And yet here is Phillips, arms stiffly curved at his sides like parentheses unable to contain the exclamation point of his body, barking at everyone around him. In his Broadway debut, the film star is a master of the arched eyebrow and the slow burn — make that the sly burn — and he’s very sexy; that barking is imbued with a touching vulnerability that’s irresistible. Whrn, in the middle of the second act, the King and Anna have their tete-a-tete on the floor down front, with just two diaphanous scrims waving gently behind them in the scene leading up to “Shall We Dance?,” this gaudy bauble of a production achieves an intimacy you’d be hard-pressed to find anywhere else on Broadway.

And when Anna begins teaching the King to dance a polka — she in a spectacular golden gown whose skirt seems to extend from West 52nd Street to Times Square, he in regal bloody reds and shimmering golds — the musical shivers with anticipation made all the more agonizing because we know it’s about to be shattered beyond repair with the capture of the runaway concubine, Tuptim (Joohee Choi).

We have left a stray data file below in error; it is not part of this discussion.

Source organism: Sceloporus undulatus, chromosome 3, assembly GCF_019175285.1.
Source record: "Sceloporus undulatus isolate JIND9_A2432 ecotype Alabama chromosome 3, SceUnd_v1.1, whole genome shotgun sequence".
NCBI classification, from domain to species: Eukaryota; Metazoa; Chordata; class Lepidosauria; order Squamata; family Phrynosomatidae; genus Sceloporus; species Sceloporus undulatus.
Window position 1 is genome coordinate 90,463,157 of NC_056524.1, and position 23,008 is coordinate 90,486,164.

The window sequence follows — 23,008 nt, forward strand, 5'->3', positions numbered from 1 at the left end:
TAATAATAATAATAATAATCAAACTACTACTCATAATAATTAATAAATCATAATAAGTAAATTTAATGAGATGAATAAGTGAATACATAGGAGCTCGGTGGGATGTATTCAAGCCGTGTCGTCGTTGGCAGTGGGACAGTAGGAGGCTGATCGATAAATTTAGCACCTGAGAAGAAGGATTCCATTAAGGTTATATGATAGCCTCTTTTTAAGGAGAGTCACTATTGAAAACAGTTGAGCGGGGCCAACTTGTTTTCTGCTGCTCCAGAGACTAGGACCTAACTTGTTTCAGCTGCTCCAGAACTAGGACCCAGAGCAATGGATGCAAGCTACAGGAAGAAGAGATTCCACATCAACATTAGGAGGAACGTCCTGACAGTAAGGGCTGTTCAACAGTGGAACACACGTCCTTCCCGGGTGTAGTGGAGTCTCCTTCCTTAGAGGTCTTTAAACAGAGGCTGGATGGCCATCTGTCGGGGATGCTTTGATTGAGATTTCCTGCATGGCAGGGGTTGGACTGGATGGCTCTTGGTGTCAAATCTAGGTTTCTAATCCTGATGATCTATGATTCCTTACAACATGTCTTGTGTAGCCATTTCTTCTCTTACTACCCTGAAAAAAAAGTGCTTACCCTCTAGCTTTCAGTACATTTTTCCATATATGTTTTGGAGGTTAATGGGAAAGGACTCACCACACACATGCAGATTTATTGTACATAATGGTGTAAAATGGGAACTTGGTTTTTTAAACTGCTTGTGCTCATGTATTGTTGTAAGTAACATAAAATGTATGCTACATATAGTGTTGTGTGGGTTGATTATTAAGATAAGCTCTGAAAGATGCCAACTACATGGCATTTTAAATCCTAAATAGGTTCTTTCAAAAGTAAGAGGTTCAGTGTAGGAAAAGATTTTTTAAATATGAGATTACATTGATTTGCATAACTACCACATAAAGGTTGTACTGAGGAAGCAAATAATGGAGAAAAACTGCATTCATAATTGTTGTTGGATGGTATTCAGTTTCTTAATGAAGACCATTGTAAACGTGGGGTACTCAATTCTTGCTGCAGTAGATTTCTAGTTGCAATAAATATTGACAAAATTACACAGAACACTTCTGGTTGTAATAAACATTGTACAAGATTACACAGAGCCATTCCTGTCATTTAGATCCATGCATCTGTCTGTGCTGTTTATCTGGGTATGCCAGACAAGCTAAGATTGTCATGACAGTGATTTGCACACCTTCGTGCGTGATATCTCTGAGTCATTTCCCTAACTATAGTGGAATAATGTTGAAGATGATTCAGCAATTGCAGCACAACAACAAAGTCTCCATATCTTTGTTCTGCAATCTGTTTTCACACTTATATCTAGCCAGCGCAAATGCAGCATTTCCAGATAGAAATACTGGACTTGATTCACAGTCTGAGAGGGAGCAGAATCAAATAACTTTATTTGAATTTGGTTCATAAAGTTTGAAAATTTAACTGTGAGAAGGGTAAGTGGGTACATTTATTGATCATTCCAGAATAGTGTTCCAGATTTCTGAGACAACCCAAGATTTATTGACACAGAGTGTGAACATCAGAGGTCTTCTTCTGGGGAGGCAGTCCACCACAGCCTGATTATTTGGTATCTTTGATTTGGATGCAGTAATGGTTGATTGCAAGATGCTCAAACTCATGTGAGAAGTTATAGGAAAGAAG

It’s an awesome eyeful, too, this $ 5.5 million show, which originated in Australia five years ago under John Frost’s aegis. Scarlet and gold are the dominant colors, elephants the dominant motif in Brian Thomson’s glittery design, which extends out into the house: There are Buddhists in the boxes and incense in the air. The king’s throne room is a riot of gold stuff dangling slightly off balance, and sometimes the whole mechanism threatens to keel over in a kitschy cataclysm.

And yet those scrims, red and blue, define the musical’s two most intimate moments: in act one, when Tuptim sings her bitter soliloquy, “My Lord and Master,” and then in “Song of the King” just before “Shall We Dance?” Costumier Roger Kirk seems to have given Murphy all the gorgeous Jane Greenwood gowns Marin Mazzie got to wear in “Passion,” and the rest of the costumes are intricate and appealing. It’s all lit with vibrant intensity by Nigel Levings, whose only misstep is the garish light that falls on the King in the closing scene.